Overcome Procastination

Transformation Challenge: Two Weeks, One Question

We’ve been on this transformation journey for just about ten weeks now, and you may have started to realize that long term change is caused by what we choose from moment to moment.

If I could find a foolproof method of resisting temptation, whether it’s the temptation to overeat, sit around, or think negatively, life would be such a breeze.  But I know that desire is part of the human condition, so we will just have to manage.

The habit that has always stood between me and my goals is procrastination.  Tomorrow often seems like the best day to start being true to my resolve by following the map I’ve laid out to whatever I want to accomplish.  This is why I use these 12 week contests as a tool.

A deadline is the best cure for procrastination. 

Now that we’re two weeks out from picture day at Gordon Studio, I want to pass along a skill that will help you have your most productive two weeks starting today.

A little background; I’ve been writing a book about my transformation for over a year now, and just yesterday I managed to finish it completely and upload the manuscript to Lulu.com to order the proof.  I’ll save the story of that project for another time, but the skill I used to finish the book is the same one I want you to use to have a great finish to this transformation challenge.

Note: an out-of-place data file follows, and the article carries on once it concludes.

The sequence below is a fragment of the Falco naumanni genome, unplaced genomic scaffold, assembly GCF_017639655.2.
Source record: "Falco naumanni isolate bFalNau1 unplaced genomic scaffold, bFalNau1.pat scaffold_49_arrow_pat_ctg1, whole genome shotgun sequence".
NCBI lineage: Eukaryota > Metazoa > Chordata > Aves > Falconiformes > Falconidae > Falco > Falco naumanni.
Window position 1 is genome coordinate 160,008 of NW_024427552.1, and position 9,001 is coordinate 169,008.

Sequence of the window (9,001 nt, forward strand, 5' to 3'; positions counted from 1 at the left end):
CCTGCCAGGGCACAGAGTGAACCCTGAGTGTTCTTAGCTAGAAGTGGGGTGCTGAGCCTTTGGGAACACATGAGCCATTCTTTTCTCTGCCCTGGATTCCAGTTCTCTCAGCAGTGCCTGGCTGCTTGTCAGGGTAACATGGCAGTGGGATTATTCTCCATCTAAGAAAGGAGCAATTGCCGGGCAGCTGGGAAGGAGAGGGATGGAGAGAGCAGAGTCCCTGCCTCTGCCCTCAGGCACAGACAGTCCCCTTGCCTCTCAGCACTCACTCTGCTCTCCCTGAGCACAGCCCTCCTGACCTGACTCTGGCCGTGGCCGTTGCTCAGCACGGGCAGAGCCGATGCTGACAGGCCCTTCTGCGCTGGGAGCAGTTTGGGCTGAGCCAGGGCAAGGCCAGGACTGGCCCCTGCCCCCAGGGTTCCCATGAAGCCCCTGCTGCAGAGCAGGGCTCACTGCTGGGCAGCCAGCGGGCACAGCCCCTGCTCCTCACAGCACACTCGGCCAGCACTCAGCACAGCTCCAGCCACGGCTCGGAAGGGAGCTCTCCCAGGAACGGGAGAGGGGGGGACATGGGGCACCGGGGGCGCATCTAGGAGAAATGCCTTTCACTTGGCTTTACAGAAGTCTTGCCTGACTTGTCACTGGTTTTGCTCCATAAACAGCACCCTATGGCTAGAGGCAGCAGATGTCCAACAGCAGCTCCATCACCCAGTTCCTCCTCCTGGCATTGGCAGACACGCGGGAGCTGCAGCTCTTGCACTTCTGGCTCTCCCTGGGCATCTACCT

I’ve been working with a Life Coach, Sandy Goodwin, in order to overcome procrastination and self doubt, and this is how she coached me to completion.  She said that every time I came up against  a situation that threatened to take me off task I should ask myself this question,

“Will this speed me up, or slow me down?”

I have heard this advice before in different forms such as,

“Will this get me closer to my goal?”

I’m not completely sure why Sandy’s phrase was so much more effective.  It must be the element of speed or time that made it work.  So I want you to use this phrase to help you make choices during the next two weeks and beyond.

When confronted by a choice about eating, training, resting, or thinking (by thinking I mean staying positive) I want you to ask,

“Will this speed me up or slow me down?”

For example, yesterday I blew of my normal good breakfast by grabbing a few bites and rushing off to the studio.  I wasn’t even running late, but I took for granted the fact that I could manage my appetite.  When I got back home mid morning I was simply ravenous, and quite frankly I lost it.  I won’t be specific here.  I don’t want to give any one any bad ideas, but it went kind of like this,

Sugar, sugar, fat and sugar, flour, flour, more sugar.  Ugh!

Here’s the important lesson.  I had almost no power to choose well once I was ravenous.  The real power was in the moment when I decided to skip a real breakfast.  At that point if I had asked the question,

“Will blowing off breakfast speed me up or slow me down?”

The answer would have been crystal clear.  Over the past four years I have gathered unassailable proof that when I skip a good breakfast, the wheels come off and I eat out of bounds.

Ah well, yesterday was still a great day because I made the most of the rest of it, and today I can do better.  The fact that I’m writing this blog post now shows that I’ve got plenty of time for breakfast this morning.

Ask the question,

“Will this speed me up or slow me down?”

Listen to the answer, and act on your inner wisdom.  We’re going to have  great finish.






One response to “Overcome Procastination”

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